Other than taking on typical enemy titans, in specific parts of Titanfall 2's campaign, Jack and BT will face off against a boss titan, a member of a mercenary group that is serving the IMC for the good of their wallets. Each encounter begins with a quick introduction of the merc opening its titan's cockpit hatch to reveal themselves to Jack and BT and give each some semblance of character before the battle begins. Each encounter takes longer than a typical enemy titan would as they have bigger health bars, but overall they're almost just as easy to dispatch as any other titan. The real takeaway from each boss titan is their personality and design, which is unfortunate.
While you will most likely enjoy Titanfall 2's campaign, the part of the game you'll be returning to again and again long after finishing off the story is the multiplayer. The original Titanfall suffered from a lack of mode variety. Fortunately, Respawn took the criticism from players to heart, giving Titanfall 2 a multitude of modes and lots of variety in them.
One of the best things I love about Titanfall 2's multiplayer other than how fast it is to get back into battle after dying is that the movement found in the single-player campaign is just as wonderful in the multiplayer. It's a blast to chain jumps together, sprint, and slide through maps to discover the best routes to get back into the action or to temporarily retreat. There is a tremendous amount of skill found in doing this.
Another terrific part of Titanfall 2 is how the game balance has been altered from the original's multiplayer, and it has been altered for the better. One means to balance Titanfall 2's multiplayer is that titans no longer have the ability to regenerate their shield. You can just take damage and then rush out of the storm of battle to some safe corner of the map to regenerate health. Instead, each shot you take deals permanent damage to your titan. Even a one-man army who strategically picks and chooses his shots can take a titan down with enough patience and skill. This makes it so titans are much more valuable to have and important to keep in battle. Yes, they're powerful machines, but losing them can be the difference between victory and defeat.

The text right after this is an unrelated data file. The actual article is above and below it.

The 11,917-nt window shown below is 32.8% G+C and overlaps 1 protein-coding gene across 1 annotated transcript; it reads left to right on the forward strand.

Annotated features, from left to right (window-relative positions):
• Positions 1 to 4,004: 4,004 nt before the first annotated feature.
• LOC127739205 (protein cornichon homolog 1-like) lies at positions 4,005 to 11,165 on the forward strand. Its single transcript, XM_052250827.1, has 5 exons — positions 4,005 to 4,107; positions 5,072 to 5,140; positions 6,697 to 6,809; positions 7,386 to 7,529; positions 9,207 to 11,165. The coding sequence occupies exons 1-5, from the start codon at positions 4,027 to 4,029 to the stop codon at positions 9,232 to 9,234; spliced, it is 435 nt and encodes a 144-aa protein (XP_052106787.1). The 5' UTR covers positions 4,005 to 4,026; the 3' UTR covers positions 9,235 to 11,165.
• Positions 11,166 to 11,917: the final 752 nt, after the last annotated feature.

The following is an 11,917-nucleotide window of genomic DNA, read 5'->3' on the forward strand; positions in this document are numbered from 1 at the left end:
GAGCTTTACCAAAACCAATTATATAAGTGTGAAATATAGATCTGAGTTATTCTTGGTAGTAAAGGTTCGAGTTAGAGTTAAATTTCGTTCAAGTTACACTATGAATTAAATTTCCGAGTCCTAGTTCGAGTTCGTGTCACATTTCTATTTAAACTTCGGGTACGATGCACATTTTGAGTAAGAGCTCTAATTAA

Titanfall 2's multiplayer features an abundance of modes. The more original of these include Attrition, returning from the original game. This signature mode has eight players on each side taking one another out as well as the occasional AI reinforcements to score points. Titans can be called into battle when specific conditions have been met, making this mode one of the most popular and also one of the most enjoyable. Additionally, there is a brand-new mode in the form of Bounty Hunt. Here, players destroy AI enemies in both humanoid and titan form as they simultaneously take one another out. Kills earn money for each player, which is then banked between waves. Hoarding your money isn't the best strategy, as being defeated by a foe gives half of your money to them. Bounty Hunt is an interesting addition to the Titanfall 2 multiplayer experience.
The other multiplayer modes in Titanfall 2 basically check the boxes of what is to be expected from any first-person shooter's multiplayer offerings. You have deathmatch in both team and free-for-all varieties, and Titanfall-themed pilots-only and titans-only battle modes. There is plenty to sink one's teeth into in Titanfall 2's multiplayer, and that incentive to play continues with the awards system that constantly earns you experience points that when you reach new levels, gives you new unlockables for use in the multiplayer like new weapons, titan loadouts, cosmetic goods, and much more.
Titanfall 2 greatly improves on the multiplayer foundation created in the original while adding a single-player component that is one of the greatest first-person shooter campaigns in recent memory alongside, of course, DOOM. The constant feed of unlockables and awards in the multiplayer as well as the sheer fun of the mobility options in the game make for a shooter that should keep players coming back for more day after day, and maybe even months from now.